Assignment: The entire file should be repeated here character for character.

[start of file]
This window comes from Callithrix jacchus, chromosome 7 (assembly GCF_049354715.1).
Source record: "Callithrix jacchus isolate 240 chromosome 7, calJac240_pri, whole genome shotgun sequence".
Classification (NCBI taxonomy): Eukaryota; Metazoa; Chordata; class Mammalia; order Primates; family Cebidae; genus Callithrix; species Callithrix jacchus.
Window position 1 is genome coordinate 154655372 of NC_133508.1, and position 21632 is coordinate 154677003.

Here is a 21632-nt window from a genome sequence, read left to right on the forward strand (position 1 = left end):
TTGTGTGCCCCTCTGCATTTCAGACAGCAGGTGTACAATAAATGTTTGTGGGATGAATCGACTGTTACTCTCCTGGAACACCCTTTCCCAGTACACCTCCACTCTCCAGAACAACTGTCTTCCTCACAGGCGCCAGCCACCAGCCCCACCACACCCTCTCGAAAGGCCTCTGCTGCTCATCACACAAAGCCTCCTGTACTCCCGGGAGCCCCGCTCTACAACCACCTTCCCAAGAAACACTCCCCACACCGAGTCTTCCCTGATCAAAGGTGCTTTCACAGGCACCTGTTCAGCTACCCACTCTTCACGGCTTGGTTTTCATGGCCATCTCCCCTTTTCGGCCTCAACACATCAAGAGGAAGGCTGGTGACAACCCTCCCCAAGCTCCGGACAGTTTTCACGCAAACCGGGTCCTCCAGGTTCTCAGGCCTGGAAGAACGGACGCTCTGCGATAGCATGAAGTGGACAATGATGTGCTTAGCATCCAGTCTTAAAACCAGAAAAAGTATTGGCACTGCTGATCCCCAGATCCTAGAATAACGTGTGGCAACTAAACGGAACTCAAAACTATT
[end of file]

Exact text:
This window comes from Callithrix jacchus, chromosome 7 (assembly GCF_049354715.1).
Source record: "Callithrix jacchus isolate 240 chromosome 7, calJac240_pri, whole genome shotgun sequence".
Classification (NCBI taxonomy): Eukaryota; Metazoa; Chordata; class Mammalia; order Primates; family Cebidae; genus Callithrix; species Callithrix jacchus.
Window position 1 is genome coordinate 154655372 of NC_133508.1, and position 21632 is coordinate 154677003.

Here is a 21632-nt window from a genome sequence, read left to right on the forward strand (position 1 = left end):
TTGTGTGCCCCTCTGCATTTCAGACAGCAGGTGTACAATAAATGTTTGTGGGATGAATCGACTGTTACTCTCCTGGAACACCCTTTCCCAGTACACCTCCACTCTCCAGAACAACTGTCTTCCTCACAGGCGCCAGCCACCAGCCCCACCACACCCTCTCGAAAGGCCTCTGCTGCTCATCACACAAAGCCTCCTGTACTCCCGGGAGCCCCGCTCTACAACCACCTTCCCAAGAAACACTCCCCACACCGAGTCTTCCCTGATCAAAGGTGCTTTCACAGGCACCTGTTCAGCTACCCACTCTTCACGGCTTGGTTTTCATGGCCATCTCCCCTTTTCGGCCTCAACACATCAAGAGGAAGGCTGGTGACAACCCTCCCCAAGCTCCGGACAGTTTTCACGCAAACCGGGTCCTCCAGGTTCTCAGGCCTGGAAGAACGGACGCTCTGCGATAGCATGAAGTGGACAATGATGTGCTTAGCATCCAGTCTTAAAACCAGAAAAAGTATTGGCACTGCTGATCCCCAGATCCTAGAATAACGTGTGGCAACTAAACGGAACTCAAAACTATT